Beliefs about consequences
Often regarded as core to clinical reasoning, this domain covers the perceived benefits and harms of a clinical action. In some contexts it can also include consequences for the clinician such as workload, pay, career progression, or for the hospital or health service.
Includes the ‘how’ of changing clinical practice: what are the practical strategies that would facilitate or hinder uptake of a new practice.
Beliefs about capabilities
How confident clinicians are that they could change their practice effectively.
Includes issues such as work stress, patient anxiety and other emotional factors that may help or hinder the uptake of new approaches to care.
Includes the physical (including financial) issues that may limit change, including staffing levels and time as well as equipment or space.
Knowledge of the field (that is, whether there is adequate evidence) and individuals’ knowledge of the evidence or of a guideline.
Memory, attention and decision processes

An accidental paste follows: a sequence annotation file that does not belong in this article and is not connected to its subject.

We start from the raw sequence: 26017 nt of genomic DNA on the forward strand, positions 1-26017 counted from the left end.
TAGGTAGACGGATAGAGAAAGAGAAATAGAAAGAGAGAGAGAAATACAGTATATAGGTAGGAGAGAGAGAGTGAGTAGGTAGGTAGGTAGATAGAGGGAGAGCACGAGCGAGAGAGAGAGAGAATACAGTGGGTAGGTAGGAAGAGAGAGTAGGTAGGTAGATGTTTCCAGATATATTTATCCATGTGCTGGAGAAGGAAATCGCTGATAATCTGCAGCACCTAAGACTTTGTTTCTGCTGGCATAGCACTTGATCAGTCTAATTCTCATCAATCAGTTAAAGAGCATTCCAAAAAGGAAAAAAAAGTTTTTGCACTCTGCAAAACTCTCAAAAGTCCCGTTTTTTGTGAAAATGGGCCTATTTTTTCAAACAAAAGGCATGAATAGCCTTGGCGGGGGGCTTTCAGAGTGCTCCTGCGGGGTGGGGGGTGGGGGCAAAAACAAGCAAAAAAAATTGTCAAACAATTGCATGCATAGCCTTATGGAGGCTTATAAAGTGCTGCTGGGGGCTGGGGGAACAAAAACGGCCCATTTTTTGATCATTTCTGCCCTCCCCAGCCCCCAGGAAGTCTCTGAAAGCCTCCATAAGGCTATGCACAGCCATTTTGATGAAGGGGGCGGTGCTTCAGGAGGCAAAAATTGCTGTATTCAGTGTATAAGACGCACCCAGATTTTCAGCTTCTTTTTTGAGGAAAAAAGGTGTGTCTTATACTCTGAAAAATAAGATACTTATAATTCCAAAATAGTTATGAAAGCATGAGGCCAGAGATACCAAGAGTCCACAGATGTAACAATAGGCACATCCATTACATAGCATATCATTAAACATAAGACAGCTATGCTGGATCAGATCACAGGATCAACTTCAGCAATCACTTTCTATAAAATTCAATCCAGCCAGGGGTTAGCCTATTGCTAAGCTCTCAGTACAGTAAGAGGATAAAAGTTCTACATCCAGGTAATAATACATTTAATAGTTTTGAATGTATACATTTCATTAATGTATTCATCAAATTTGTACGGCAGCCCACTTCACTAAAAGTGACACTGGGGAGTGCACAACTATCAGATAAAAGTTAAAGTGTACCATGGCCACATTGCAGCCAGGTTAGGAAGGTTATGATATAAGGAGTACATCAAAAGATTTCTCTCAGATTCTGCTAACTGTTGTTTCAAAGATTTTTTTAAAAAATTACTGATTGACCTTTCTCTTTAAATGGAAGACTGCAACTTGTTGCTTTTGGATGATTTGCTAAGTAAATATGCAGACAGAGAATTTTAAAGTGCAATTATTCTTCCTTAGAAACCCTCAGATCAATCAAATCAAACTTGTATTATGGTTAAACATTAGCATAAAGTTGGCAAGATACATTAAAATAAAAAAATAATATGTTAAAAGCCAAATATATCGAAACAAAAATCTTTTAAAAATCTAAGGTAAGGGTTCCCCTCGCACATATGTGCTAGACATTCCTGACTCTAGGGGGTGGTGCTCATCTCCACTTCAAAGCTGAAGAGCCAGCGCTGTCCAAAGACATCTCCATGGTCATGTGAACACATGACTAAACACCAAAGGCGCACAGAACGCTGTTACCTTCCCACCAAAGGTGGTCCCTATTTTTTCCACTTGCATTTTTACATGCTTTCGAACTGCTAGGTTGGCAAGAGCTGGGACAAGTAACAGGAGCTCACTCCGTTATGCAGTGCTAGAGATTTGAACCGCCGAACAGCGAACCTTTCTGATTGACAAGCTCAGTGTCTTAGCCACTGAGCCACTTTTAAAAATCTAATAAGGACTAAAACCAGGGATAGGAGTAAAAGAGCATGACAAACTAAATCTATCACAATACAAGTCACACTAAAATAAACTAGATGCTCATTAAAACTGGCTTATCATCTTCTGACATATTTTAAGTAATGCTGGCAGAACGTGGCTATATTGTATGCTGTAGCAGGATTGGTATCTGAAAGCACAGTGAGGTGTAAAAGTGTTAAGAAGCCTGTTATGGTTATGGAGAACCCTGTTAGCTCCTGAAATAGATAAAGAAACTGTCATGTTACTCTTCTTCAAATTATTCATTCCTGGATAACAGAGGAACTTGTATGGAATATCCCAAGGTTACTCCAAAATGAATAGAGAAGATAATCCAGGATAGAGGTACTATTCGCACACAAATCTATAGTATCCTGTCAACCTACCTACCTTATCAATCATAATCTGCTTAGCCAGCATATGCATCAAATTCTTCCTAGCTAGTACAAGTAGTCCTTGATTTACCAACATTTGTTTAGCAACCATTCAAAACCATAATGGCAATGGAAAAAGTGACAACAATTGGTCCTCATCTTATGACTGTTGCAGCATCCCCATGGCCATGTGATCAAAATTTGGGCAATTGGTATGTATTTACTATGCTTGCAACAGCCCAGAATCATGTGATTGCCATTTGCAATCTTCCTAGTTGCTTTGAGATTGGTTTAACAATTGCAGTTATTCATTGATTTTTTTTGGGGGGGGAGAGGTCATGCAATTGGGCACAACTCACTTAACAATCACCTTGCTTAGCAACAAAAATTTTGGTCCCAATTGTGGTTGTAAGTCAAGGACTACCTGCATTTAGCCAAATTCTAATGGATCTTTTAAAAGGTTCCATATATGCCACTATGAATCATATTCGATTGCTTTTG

The level of attention that is needed to perform the key clinical action (that is, whether forgetting is likely to be a problem) and the processes by which clinical decisions are made by individuals and teams.
Motivation and goals
The relative priority that is given to one clinical issue, compared with other demands.
Social/professional role and identity
The clinical thinking and norms of a particular profession.
Covers the possibility that new skills would be required by the staff that are required to implement a new procedure.
The influence of other individuals or groups on clinical practice; for example, patients, patients’ families, pressure groups.
Nature of the behaviours
Some new practices are very similar to current practice and so are easier to implement than new practices that require a dramatic change in ways of working.